For the second time this summer, a Marvel movie opened below predictions, as Ant-Man, despite opening number one, banked the second-lowest opening in Marvel’s franchise machine with $58 million. This has led to more panicked cries of “What’s wrong with Marvel?!” and “the ship is sinking and everything is on fire!” But as with Avengers: Age of Ultron, there’s not really a problem here except that Marvel’s success in recent years has been utterly insane so the yard stick is all f*cked up. Marvel isn’t considering this a loss—Ant-Man isn’t making crazy Avengers money, but they’ll still turn a profit, thanks to the movie’s “mere” $130 million price tag. If there is any lesson to be learned, it’s that Marvel needs to stop marketing all their movies like they’re the same. Nothing about Ant-Man’s ad campaign suggested that this is the family-friendliest movie Marvel has made yet, which probably cost them $10-20 million that went to Minions instead.
After Edgar Wright’s messy exit from the project last year, many wondered how Ant-Man could ever end up any good at all, since it seemed to be the victim of corporate oversight stifling creative flow, but the final result is actually one of Marvel’s best movies, and certainly its funniest. Director Peyton Reed keeps things tight—the movie clocks in at just under two hours—and the script, re-worked by Adam McKay and Paul Rudd, is funny and focused. Wright’s script, co-written with Joe Cornish, survives in the form of the main heist plot, and everyone sticks to the spirit of Wright’s story about thieves trying and failing to go straight, though you can see the shadow of Wright’s movie, a darker story about recidivism, around the edges of what actually ended up on film.
Ant-Man opens with Scott Lang being released from prison, where he was serving a sentence for a Robin Hood-ish act of crime in which he siphoned the ill-gotten gains of an obviously evil corporation back to the customers whom they fleeced. Scott is determined to go straight, but can’t keep a job because of his record, and with his ex-wife barring him from seeing his daughter, he returns to crime to make ends meet. This is not the way we usually meet Avengers. We’re used to seeing the Avengers as larger-than-life, the stars of great tales—Steve Rogers literally went down in the history books.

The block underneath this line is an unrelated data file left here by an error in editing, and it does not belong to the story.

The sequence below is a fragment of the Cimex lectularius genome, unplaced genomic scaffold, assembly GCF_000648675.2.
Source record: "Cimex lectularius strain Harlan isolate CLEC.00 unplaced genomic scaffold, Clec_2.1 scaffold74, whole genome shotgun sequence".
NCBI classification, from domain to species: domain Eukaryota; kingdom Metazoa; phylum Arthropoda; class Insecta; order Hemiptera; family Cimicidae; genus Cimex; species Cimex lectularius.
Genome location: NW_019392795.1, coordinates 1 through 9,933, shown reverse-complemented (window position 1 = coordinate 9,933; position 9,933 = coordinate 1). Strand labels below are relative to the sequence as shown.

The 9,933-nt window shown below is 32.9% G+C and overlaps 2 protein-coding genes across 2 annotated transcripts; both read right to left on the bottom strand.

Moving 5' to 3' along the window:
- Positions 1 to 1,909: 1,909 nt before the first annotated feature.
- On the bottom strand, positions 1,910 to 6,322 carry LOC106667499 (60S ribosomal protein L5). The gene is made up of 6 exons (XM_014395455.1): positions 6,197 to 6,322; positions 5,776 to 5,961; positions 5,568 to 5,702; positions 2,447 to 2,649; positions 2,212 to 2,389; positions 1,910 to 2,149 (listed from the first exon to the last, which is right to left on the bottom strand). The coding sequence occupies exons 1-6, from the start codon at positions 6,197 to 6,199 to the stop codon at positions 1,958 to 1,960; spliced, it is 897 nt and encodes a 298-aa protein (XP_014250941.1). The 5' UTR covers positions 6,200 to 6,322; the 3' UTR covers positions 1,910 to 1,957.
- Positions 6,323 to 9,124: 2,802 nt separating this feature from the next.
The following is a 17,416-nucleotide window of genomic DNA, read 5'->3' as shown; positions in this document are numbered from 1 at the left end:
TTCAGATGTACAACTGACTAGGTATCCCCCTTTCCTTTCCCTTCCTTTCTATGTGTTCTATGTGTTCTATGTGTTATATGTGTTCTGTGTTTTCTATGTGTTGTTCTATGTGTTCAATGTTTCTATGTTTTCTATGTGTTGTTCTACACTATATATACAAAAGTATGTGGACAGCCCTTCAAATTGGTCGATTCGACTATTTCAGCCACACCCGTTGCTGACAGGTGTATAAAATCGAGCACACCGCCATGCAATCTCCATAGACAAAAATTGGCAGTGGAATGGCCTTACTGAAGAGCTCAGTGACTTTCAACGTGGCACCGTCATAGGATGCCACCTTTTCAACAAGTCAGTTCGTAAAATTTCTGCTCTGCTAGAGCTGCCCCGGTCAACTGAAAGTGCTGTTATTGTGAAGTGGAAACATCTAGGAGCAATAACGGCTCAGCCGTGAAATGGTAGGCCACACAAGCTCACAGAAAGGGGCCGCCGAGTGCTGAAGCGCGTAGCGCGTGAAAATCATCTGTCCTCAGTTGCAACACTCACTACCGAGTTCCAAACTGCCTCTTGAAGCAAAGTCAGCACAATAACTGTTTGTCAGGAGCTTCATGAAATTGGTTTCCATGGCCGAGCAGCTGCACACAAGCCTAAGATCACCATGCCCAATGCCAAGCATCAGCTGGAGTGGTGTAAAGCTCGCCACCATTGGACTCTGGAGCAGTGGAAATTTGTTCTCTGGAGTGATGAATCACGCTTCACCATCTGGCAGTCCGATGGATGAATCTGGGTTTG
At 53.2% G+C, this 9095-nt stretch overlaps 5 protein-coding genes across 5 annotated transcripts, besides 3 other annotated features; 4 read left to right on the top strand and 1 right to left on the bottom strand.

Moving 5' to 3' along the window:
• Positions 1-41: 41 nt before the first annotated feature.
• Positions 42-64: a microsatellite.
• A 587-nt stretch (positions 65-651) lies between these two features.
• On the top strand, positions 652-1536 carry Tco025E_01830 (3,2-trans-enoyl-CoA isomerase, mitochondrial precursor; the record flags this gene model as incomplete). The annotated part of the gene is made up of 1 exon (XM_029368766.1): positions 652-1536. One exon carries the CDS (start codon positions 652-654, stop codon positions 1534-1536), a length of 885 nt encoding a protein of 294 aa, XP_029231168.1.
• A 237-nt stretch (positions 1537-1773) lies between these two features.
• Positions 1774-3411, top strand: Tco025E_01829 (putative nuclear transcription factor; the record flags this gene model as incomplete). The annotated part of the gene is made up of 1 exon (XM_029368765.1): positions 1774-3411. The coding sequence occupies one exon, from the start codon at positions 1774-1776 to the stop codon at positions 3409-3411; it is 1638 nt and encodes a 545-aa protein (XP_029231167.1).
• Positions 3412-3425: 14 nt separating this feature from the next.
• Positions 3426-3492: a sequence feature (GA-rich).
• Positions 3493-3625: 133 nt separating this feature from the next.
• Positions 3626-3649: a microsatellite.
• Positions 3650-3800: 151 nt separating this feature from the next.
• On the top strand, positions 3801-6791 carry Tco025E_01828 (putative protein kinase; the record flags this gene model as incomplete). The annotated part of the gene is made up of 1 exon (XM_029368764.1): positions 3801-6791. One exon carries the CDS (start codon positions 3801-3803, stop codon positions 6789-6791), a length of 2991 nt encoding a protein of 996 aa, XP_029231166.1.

But Scott Lang is just a guy. His most remarkable feature isn’t any type of specialness—he’s a dad. He has a grounded, mundane life and this becomes Ant-Man’s greatest strength. The stakes are not world-ending, it’s just whether or not Scott will get to see his daughter again, and if Hank Pym (Michael Douglas, obviously having a ball) and his own estranged daughter, Hope (a very good Evangeline Lilly), can reconcile, too. Fathers and daughters, particularly how fathers disappoint daughters, is a prominent theme in Ant-Man, and by making the stakes so personal, the movie succeeds in setting itself apart.
It also stands out visually, thanks to the “Incredible Shrinking Man” visual effects. Utilizing macrophotography, real objects were photographed for Ant-Man to interact with, giving his shrunken world a very tactile feel. But it also feeds into the smaller scale of the movie overall, as the climactic battle takes place on a toy train set. There are a lot of great visual gags, but it’s also somewhat of a relief to see a superhero movie end with just two people duking it out, no armies or city-wide destruction needed. Bigger is not always better, and Marvel movies have already gotten so big that it wouldn’t be a terrible idea to see more of them attempt to do what Ant-Man has done and find ways to bring the conflict down to a more personal level.
Though connected to the Marvel Cinematic Universe, Ant-Man is a very enjoyable movie on its own merit. Paul Rudd’s everyman charm is put to good use as Scott Lang, but Michael Pena walks away with the best parts of the movie as Scott’s former cell mate, Luis. And of course, the movie teases future Marvel properties, particularly for Lilly’s character, Hope Van Dyne. If Ant-Man gets a sequel they should just call it The Wasp and make it about Hope. We’ll be seeing more of Scott Lang, though, as Paul Rudd was on the set of Captain America: Civil War. It will be interesting to see how he fits into the larger Avenger landscape, since he stands out mostly by NOT fitting in. He is by far the most relatable hero Marvel has introduced, and Ant-Man is its most intimate movie. Well, as intimate as a superhero movie can be.